“We are far from the end of this,” says Arlan Suderman of INTL FC Stone.
Those are the words many in the livestock industry don't want to hear when it comes to hogs and African swine fever (ASF), but could the concern cause prices to rise here at home?
Suderman expects higher pork prices to eventually make its way to the United States due to the ripple effect of ASF.
“China just made the largest purchase by any buyer of U.S. pork on record [earlier this month],” said Suderman. “We can expect them to come back and that’s going to raise retail prices in the United States and support beef and poultry prices as well.”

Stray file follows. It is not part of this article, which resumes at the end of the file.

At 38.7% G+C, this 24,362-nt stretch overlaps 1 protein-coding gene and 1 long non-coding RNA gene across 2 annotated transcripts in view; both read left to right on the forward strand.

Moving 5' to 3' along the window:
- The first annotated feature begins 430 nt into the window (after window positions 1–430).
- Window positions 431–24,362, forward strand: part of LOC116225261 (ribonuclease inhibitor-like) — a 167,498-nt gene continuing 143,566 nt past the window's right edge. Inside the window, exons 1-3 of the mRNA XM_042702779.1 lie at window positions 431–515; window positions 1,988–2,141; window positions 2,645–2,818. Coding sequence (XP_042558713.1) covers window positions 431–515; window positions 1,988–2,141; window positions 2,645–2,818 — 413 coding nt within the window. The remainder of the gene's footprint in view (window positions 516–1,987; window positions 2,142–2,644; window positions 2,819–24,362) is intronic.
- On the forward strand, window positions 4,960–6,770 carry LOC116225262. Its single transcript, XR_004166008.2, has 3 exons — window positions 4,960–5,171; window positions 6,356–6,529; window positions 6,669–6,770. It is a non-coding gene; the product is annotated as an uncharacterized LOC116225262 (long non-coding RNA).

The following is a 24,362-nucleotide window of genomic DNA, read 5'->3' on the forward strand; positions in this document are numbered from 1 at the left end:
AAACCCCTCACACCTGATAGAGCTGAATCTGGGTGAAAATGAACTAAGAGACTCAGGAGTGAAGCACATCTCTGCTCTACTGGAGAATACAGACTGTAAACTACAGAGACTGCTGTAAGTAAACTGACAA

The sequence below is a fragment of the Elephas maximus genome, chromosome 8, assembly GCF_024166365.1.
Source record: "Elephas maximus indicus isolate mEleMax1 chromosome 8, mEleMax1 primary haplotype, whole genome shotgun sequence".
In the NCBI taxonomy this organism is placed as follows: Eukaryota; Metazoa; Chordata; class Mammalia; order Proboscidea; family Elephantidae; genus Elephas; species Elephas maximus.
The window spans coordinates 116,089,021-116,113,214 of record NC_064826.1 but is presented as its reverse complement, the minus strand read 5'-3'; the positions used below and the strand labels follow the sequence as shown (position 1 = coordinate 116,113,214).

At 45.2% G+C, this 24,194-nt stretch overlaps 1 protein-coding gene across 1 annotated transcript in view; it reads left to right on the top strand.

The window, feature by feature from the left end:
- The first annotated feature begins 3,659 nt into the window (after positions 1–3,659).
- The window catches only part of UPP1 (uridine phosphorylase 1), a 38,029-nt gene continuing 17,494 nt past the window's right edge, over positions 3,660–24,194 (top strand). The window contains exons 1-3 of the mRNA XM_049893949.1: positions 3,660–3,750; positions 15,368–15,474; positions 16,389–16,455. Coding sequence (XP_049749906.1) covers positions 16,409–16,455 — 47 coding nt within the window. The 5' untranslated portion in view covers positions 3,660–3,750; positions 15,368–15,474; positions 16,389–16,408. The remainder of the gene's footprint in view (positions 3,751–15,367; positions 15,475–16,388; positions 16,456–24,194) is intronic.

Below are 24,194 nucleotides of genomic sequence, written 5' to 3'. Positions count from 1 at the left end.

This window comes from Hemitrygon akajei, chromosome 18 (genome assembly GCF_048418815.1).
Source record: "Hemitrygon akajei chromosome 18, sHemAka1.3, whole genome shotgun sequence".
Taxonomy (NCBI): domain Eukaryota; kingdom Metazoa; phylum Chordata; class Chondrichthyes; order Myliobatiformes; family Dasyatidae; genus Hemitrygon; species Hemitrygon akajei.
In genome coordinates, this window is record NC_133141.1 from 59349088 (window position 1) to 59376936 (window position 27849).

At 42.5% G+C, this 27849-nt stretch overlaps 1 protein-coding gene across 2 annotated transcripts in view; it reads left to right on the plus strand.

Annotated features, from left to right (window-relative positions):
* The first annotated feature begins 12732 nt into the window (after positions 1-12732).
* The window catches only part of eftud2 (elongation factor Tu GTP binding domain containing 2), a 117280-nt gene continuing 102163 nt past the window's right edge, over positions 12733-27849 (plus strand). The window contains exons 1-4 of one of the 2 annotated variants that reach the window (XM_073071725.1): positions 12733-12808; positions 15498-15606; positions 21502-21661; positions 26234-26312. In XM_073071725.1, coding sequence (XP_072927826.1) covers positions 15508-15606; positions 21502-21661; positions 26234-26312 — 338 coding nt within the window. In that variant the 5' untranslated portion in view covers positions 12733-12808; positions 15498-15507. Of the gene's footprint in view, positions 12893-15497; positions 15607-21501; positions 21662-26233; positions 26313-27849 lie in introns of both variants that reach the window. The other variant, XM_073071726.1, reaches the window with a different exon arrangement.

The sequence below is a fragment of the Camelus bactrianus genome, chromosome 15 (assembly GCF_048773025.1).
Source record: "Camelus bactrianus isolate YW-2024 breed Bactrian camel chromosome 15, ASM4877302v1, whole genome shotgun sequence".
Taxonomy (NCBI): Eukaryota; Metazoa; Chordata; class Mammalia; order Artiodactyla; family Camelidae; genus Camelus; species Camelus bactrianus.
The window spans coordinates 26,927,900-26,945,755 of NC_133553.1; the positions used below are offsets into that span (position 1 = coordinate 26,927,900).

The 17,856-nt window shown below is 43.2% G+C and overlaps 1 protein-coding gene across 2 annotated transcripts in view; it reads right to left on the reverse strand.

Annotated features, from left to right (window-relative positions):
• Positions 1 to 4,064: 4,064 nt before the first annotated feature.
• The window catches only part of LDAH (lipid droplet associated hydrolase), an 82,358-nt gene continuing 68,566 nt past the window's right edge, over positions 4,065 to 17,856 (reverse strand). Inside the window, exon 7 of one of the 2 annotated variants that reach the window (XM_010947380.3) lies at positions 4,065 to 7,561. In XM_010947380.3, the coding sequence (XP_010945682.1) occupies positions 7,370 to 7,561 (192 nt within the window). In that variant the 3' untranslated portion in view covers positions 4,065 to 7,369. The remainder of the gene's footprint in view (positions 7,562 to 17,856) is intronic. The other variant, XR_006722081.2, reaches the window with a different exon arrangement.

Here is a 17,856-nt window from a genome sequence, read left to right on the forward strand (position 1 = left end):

The expected lift in prices is because of the ASF outbreak and its large number of reported cases.
“Our [sources in China] indicate to us that we’re probably looking at hog numbers down 60% to 70%,” says Suderman.
He says producers need at least 6 months to rid the farms from the disease. Even then, producers aren’t done with the disease yet.
“With those kinds of margins, [China’s producers] are rushing back within a month after having an 80% to 90% re-hit rate,” says Suderman. “So, there are a lot of problems.”
Suderman says Chinese producers are feeding hogs which don’t have the disease more to increase weights.
As far as the current markets in the United States, most of the lean hog contracts traded in the green during Monday’s trading session on the CME Board of Trade.